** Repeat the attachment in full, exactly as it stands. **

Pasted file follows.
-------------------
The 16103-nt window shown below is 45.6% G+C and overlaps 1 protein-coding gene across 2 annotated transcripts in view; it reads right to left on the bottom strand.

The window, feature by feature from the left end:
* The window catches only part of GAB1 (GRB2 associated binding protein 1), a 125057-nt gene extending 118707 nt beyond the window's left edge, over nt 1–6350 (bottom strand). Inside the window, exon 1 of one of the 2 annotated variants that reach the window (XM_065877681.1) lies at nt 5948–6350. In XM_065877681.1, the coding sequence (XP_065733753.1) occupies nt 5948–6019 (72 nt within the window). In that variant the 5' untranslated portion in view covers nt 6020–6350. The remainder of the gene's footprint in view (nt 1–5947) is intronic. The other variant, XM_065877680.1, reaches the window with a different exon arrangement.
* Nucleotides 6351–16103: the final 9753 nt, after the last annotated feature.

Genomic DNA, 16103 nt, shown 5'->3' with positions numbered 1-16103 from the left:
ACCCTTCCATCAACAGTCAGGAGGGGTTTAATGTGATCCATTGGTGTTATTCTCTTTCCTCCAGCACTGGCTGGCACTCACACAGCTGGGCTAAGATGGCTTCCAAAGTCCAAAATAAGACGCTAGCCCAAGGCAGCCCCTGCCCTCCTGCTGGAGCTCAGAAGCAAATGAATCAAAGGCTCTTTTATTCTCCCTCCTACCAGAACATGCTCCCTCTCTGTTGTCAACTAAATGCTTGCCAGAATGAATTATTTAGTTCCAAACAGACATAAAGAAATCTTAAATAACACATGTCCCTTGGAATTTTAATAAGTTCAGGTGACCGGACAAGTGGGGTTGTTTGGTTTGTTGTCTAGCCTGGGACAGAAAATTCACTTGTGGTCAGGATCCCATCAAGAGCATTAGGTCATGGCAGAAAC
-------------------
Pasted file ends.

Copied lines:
The 16103-nt window shown below is 45.6% G+C and overlaps 1 protein-coding gene across 2 annotated transcripts in view; it reads right to left on the bottom strand.

The window, feature by feature from the left end:
* The window catches only part of GAB1 (GRB2 associated binding protein 1), a 125057-nt gene extending 118707 nt beyond the window's left edge, over nt 1–6350 (bottom strand). Inside the window, exon 1 of one of the 2 annotated variants that reach the window (XM_065877681.1) lies at nt 5948–6350. In XM_065877681.1, the coding sequence (XP_065733753.1) occupies nt 5948–6019 (72 nt within the window). In that variant the 5' untranslated portion in view covers nt 6020–6350. The remainder of the gene's footprint in view (nt 1–5947) is intronic. The other variant, XM_065877680.1, reaches the window with a different exon arrangement.
* Nucleotides 6351–16103: the final 9753 nt, after the last annotated feature.

Genomic DNA, 16103 nt, shown 5'->3' with positions numbered 1-16103 from the left:
ACCCTTCCATCAACAGTCAGGAGGGGTTTAATGTGATCCATTGGTGTTATTCTCTTTCCTCCAGCACTGGCTGGCACTCACACAGCTGGGCTAAGATGGCTTCCAAAGTCCAAAATAAGACGCTAGCCCAAGGCAGCCCCTGCCCTCCTGCTGGAGCTCAGAAGCAAATGAATCAAAGGCTCTTTTATTCTCCCTCCTACCAGAACATGCTCCCTCTCTGTTGTCAACTAAATGCTTGCCAGAATGAATTATTTAGTTCCAAACAGACATAAAGAAATCTTAAATAACACATGTCCCTTGGAATTTTAATAAGTTCAGGTGACCGGACAAGTGGGGTTGTTTGGTTTGTTGTCTAGCCTGGGACAGAAAATTCACTTGTGGTCAGGATCCCATCAAGAGCATTAGGTCATGGCAGAAAC